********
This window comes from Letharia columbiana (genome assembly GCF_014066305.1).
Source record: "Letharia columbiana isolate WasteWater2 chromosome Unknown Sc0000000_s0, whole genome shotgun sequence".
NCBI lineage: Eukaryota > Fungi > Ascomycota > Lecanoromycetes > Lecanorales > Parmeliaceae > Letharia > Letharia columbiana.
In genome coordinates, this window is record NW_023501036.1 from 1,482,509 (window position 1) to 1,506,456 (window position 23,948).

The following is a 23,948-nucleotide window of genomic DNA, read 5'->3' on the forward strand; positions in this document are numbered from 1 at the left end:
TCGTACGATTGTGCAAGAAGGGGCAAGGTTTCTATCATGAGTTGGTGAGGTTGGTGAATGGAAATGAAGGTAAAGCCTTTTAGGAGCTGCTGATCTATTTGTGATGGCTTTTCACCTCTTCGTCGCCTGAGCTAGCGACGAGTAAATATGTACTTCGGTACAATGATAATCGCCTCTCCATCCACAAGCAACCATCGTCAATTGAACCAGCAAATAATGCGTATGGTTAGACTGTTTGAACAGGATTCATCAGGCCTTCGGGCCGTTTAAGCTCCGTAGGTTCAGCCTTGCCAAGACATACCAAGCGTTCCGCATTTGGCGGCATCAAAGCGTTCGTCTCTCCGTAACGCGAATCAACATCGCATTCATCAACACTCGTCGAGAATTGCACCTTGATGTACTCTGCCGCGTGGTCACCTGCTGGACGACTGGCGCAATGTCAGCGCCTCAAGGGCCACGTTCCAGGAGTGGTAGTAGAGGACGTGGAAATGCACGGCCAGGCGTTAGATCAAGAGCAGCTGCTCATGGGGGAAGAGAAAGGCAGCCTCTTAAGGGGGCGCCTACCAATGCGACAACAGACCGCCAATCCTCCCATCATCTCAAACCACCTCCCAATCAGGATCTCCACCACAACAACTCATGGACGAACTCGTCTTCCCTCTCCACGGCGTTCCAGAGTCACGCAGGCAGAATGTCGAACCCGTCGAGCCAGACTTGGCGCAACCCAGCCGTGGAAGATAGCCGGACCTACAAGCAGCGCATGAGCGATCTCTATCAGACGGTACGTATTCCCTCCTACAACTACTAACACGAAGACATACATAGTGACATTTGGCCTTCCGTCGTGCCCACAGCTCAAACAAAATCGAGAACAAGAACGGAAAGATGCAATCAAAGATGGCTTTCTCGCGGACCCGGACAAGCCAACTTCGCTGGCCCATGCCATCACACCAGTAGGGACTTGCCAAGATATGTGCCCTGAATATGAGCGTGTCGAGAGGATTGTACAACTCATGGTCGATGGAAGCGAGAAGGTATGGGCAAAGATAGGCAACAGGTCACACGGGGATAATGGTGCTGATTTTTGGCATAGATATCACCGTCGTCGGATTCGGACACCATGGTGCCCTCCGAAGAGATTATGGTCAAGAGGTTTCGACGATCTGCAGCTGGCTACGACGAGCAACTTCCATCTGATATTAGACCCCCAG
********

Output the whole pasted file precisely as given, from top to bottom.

This window comes from Letharia columbiana (genome assembly GCF_014066305.1).
Source record: "Letharia columbiana isolate WasteWater2 chromosome Unknown Sc0000000_s0, whole genome shotgun sequence".
NCBI lineage: Eukaryota > Fungi > Ascomycota > Lecanoromycetes > Lecanorales > Parmeliaceae > Letharia > Letharia columbiana.
In genome coordinates, this window is record NW_023501036.1 from 1,482,509 (window position 1) to 1,506,456 (window position 23,948).

The following is a 23,948-nucleotide window of genomic DNA, read 5'->3' on the forward strand; positions in this document are numbered from 1 at the left end:
TCGTACGATTGTGCAAGAAGGGGCAAGGTTTCTATCATGAGTTGGTGAGGTTGGTGAATGGAAATGAAGGTAAAGCCTTTTAGGAGCTGCTGATCTATTTGTGATGGCTTTTCACCTCTTCGTCGCCTGAGCTAGCGACGAGTAAATATGTACTTCGGTACAATGATAATCGCCTCTCCATCCACAAGCAACCATCGTCAATTGAACCAGCAAATAATGCGTATGGTTAGACTGTTTGAACAGGATTCATCAGGCCTTCGGGCCGTTTAAGCTCCGTAGGTTCAGCCTTGCCAAGACATACCAAGCGTTCCGCATTTGGCGGCATCAAAGCGTTCGTCTCTCCGTAACGCGAATCAACATCGCATTCATCAACACTCGTCGAGAATTGCACCTTGATGTACTCTGCCGCGTGGTCACCTGCTGGACGACTGGCGCAATGTCAGCGCCTCAAGGGCCACGTTCCAGGAGTGGTAGTAGAGGACGTGGAAATGCACGGCCAGGCGTTAGATCAAGAGCAGCTGCTCATGGGGGAAGAGAAAGGCAGCCTCTTAAGGGGGCGCCTACCAATGCGACAACAGACCGCCAATCCTCCCATCATCTCAAACCACCTCCCAATCAGGATCTCCACCACAACAACTCATGGACGAACTCGTCTTCCCTCTCCACGGCGTTCCAGAGTCACGCAGGCAGAATGTCGAACCCGTCGAGCCAGACTTGGCGCAACCCAGCCGTGGAAGATAGCCGGACCTACAAGCAGCGCATGAGCGATCTCTATCAGACGGTACGTATTCCCTCCTACAACTACTAACACGAAGACATACATAGTGACATTTGGCCTTCCGTCGTGCCCACAGCTCAAACAAAATCGAGAACAAGAACGGAAAGATGCAATCAAAGATGGCTTTCTCGCGGACCCGGACAAGCCAACTTCGCTGGCCCATGCCATCACACCAGTAGGGACTTGCCAAGATATGTGCCCTGAATATGAGCGTGTCGAGAGGATTGTACAACTCATGGTCGATGGAAGCGAGAAGGTATGGGCAAAGATAGGCAACAGGTCACACGGGGATAATGGTGCTGATTTTTGGCATAGATATCACCGTCGTCGGATTCGGACACCATGGTGCCCTCCGAAGAGATTATGGTCAAGAGGTTTCGACGATCTGCAGCTGGCTACGACGAGCAACTTCCATCTGATATTAGACCCCCAG